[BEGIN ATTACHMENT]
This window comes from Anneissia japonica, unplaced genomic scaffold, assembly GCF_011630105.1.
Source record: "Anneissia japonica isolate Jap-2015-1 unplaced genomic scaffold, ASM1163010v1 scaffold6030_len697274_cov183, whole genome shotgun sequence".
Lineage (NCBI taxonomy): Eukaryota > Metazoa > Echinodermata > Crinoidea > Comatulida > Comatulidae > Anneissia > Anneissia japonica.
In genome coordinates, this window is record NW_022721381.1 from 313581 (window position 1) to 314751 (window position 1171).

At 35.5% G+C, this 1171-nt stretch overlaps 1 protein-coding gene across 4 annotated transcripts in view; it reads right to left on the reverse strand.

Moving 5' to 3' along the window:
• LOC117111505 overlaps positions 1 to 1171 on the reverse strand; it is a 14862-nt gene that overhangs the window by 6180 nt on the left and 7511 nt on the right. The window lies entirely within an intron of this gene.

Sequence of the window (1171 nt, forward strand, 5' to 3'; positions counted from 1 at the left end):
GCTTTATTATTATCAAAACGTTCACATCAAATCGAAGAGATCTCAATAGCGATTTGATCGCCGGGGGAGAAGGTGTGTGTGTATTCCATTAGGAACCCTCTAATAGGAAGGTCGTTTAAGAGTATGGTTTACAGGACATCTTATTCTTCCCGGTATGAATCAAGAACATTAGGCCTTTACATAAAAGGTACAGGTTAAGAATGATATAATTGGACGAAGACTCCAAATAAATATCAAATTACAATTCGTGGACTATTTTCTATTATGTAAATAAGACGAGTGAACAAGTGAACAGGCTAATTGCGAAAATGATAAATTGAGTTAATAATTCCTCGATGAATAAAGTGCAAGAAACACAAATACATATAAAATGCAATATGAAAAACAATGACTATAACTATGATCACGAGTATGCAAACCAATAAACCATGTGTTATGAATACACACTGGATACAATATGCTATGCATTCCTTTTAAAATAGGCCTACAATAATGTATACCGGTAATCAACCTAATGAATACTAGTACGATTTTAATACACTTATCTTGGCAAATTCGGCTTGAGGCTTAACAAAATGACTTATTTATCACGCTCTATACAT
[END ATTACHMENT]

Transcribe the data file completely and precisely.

This window comes from Anneissia japonica, unplaced genomic scaffold, assembly GCF_011630105.1.
Source record: "Anneissia japonica isolate Jap-2015-1 unplaced genomic scaffold, ASM1163010v1 scaffold6030_len697274_cov183, whole genome shotgun sequence".
Lineage (NCBI taxonomy): Eukaryota > Metazoa > Echinodermata > Crinoidea > Comatulida > Comatulidae > Anneissia > Anneissia japonica.
In genome coordinates, this window is record NW_022721381.1 from 313581 (window position 1) to 314751 (window position 1171).

At 35.5% G+C, this 1171-nt stretch overlaps 1 protein-coding gene across 4 annotated transcripts in view; it reads right to left on the reverse strand.

Moving 5' to 3' along the window:
• LOC117111505 overlaps positions 1 to 1171 on the reverse strand; it is a 14862-nt gene that overhangs the window by 6180 nt on the left and 7511 nt on the right. The window lies entirely within an intron of this gene.

Sequence of the window (1171 nt, forward strand, 5' to 3'; positions counted from 1 at the left end):
GCTTTATTATTATCAAAACGTTCACATCAAATCGAAGAGATCTCAATAGCGATTTGATCGCCGGGGGAGAAGGTGTGTGTGTATTCCATTAGGAACCCTCTAATAGGAAGGTCGTTTAAGAGTATGGTTTACAGGACATCTTATTCTTCCCGGTATGAATCAAGAACATTAGGCCTTTACATAAAAGGTACAGGTTAAGAATGATATAATTGGACGAAGACTCCAAATAAATATCAAATTACAATTCGTGGACTATTTTCTATTATGTAAATAAGACGAGTGAACAAGTGAACAGGCTAATTGCGAAAATGATAAATTGAGTTAATAATTCCTCGATGAATAAAGTGCAAGAAACACAAATACATATAAAATGCAATATGAAAAACAATGACTATAACTATGATCACGAGTATGCAAACCAATAAACCATGTGTTATGAATACACACTGGATACAATATGCTATGCATTCCTTTTAAAATAGGCCTACAATAATGTATACCGGTAATCAACCTAATGAATACTAGTACGATTTTAATACACTTATCTTGGCAAATTCGGCTTGAGGCTTAACAAAATGACTTATTTATCACGCTCTATACAT